“Bo” was Bo Schembechler, who coached the Wolverines to a 194-48 record from 1969 to 1989. And “that new coach” is Jim Harbaugh, who played quarterback for Schembechler in the 1980s and who, after a successful decade with Stanford and the San Francisco 49ers, now has his old coach’s job.
In trying to grasp the effect that Harbaugh’s homecoming has had on the Michigan community, one could do worse than to visit the shop of the man who used to cut Schembechler’s hair.
“We’ve got Bo reincarnated in Harbaugh,” Don Fardig, a Coach and Four regular known as Digger, said as he stopped by for a beer. “He’s got more Bo in him than most people realize. He was trained by him and learned well.”
Gordie Todd, who has worked at the barbershop since October, said of the hiring: “It’s huge. Michigan football was the tip of the top. Last seven, eight years, it’s been a decline. Bringing him in has got everyone hopeful.”
To outsiders, the connection might seem dubious after so many years. But in this quintessential college town, where Todd once shaved a customer’s hair so that his head resembled the Wolverines’ winged helmet, Michigan football can seem as if it is everything. And if Schembechler is Michigan football, then Schembechler is everything.
“‘What would Bo do?’ is a real question among Michigan fans,” said John U. Bacon, Michigan football’s unofficial chronicler and the author of the new book “Endzone.” It is also a question, Bacon added, that has been “asked a lot during the past tumultuous decade.”
That decade was defined primarily by a feeling of malaise. In 2007, Lloyd Carr — a former Schembechler assistant whose one national title, in 1997, was one more than his mentor’s total — retired. Carr was followed by Rich Rodriguez and Brady Hoke, who combined for four winning records in seven forgettable seasons. Making matters worse for fans, a new athletic director, Dave Brandon, commercialized football in a manner that might have been standard elsewhere but was viewed as unseemly in Ann Arbor.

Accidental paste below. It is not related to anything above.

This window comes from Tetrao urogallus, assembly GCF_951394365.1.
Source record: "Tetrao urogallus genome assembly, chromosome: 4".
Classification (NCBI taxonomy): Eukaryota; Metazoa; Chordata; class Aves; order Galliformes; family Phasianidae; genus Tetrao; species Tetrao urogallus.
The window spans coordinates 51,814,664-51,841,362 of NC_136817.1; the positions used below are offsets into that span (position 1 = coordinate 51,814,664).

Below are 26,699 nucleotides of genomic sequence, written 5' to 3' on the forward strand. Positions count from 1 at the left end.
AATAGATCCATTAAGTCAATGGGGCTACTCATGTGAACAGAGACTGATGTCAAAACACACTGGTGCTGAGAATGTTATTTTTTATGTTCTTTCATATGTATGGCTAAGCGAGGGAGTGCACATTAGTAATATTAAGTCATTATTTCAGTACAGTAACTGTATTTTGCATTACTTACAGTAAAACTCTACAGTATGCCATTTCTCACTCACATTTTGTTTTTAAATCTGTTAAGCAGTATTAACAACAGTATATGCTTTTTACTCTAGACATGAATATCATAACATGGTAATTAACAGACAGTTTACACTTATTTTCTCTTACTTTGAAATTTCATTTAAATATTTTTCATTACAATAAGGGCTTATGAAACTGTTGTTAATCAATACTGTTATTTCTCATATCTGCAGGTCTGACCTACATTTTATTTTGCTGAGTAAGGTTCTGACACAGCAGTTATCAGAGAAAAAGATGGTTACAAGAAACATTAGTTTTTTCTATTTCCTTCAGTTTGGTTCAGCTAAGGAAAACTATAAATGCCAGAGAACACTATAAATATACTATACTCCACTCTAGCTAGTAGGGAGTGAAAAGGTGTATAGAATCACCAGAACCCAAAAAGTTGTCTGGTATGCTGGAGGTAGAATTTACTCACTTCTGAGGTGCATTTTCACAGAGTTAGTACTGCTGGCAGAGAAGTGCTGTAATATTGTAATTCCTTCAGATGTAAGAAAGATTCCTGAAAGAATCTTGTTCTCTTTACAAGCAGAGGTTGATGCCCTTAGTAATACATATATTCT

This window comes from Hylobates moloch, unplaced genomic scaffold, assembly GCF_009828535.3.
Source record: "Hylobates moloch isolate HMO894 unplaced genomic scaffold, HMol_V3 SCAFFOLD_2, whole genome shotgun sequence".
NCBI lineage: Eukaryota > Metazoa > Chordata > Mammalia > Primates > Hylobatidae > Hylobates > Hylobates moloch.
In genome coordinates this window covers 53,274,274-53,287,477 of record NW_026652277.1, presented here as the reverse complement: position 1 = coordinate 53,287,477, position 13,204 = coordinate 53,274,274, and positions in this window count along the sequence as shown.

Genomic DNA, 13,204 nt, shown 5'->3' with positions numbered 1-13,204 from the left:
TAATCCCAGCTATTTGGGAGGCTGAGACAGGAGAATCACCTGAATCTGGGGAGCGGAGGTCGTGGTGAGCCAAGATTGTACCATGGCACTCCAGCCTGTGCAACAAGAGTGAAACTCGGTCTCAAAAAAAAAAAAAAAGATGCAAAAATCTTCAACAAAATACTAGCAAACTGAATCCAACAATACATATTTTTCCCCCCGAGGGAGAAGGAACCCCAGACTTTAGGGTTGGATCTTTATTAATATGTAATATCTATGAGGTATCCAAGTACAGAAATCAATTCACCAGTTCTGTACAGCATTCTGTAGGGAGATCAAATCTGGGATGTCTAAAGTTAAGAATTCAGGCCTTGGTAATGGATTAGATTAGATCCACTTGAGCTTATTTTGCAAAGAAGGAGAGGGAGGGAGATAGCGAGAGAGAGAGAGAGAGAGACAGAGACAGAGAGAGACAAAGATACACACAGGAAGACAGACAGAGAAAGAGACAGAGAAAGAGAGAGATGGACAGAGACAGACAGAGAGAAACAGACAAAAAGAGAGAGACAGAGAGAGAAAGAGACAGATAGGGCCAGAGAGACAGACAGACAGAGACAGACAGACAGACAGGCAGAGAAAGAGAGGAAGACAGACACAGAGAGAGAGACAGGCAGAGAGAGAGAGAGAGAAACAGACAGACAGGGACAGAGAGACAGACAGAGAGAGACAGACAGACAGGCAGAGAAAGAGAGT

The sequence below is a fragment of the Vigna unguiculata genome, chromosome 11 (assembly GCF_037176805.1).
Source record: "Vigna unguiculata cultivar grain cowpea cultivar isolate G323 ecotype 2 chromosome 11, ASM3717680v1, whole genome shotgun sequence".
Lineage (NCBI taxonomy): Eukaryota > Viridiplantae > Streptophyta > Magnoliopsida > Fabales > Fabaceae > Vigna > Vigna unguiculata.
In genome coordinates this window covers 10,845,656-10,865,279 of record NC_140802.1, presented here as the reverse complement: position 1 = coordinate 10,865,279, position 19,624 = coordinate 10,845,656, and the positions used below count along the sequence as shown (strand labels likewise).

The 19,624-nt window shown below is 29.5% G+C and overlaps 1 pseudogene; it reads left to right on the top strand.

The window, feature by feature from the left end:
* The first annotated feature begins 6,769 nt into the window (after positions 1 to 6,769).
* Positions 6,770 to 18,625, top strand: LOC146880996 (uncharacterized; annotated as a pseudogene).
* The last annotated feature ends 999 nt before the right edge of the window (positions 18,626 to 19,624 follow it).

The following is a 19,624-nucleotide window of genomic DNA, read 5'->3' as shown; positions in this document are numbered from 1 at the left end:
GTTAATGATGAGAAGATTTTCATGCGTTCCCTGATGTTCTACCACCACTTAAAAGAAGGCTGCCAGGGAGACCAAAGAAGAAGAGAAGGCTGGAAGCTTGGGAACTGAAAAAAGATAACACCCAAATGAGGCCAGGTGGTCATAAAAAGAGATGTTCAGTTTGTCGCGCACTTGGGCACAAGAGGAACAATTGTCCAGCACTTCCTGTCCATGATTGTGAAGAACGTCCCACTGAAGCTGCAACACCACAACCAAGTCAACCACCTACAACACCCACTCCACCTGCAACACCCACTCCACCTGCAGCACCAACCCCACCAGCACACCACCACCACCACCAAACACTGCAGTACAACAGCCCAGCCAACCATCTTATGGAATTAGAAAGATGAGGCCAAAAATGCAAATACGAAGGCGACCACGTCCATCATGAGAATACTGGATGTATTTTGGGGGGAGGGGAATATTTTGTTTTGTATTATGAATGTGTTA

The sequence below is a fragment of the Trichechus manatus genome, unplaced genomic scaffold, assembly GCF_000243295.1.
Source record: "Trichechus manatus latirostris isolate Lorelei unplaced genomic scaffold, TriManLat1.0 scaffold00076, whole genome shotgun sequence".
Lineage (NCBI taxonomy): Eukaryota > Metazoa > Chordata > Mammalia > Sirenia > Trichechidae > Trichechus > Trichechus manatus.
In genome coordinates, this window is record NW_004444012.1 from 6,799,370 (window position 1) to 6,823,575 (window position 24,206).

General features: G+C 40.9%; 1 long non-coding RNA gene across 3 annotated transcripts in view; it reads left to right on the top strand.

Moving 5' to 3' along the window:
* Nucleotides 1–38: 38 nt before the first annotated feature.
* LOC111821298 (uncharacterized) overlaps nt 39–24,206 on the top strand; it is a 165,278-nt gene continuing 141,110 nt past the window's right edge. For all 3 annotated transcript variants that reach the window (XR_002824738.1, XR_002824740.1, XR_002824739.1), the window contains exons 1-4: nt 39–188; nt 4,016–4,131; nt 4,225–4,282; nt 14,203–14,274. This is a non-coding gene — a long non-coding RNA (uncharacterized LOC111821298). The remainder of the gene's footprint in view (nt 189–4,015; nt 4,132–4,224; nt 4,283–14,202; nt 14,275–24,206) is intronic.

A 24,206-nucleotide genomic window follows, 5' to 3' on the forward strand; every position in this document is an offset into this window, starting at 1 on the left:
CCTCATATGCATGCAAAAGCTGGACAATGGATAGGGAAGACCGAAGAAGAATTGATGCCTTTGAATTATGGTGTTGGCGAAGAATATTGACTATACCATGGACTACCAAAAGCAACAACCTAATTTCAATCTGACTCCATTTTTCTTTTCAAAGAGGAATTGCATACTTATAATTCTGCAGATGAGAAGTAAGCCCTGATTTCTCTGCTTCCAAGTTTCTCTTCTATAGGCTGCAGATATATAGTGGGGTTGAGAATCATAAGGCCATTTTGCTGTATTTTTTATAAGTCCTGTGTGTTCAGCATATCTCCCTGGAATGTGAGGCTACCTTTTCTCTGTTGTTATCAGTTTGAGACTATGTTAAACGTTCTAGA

Brandon resigned in the middle of last season, and interim athletic director Jim Hackett fired Hoke when the season ended. One obvious favorite to succeed Hoke emerged — and it all went back to Schembechler, whose football progeny are the coaches and players who came up under him, including successors like Gary Moeller, Carr and Hoke.
Another such “Michigan man” was Harbaugh. A flier displaying Michigan’s 1979 schedule, taped to the mirror behind Erickson’s chair at Coach and Four, said it all. It featured a photo of Harbaugh’s father, Jack, who was Schembechler’s defensive backs coach.
The transitive principle applied: Harbaugh’s father coached under Schembechler, and Harbaugh played for Schembechler; therefore, Harbaugh is Schembechler; therefore, Harbaugh is everything.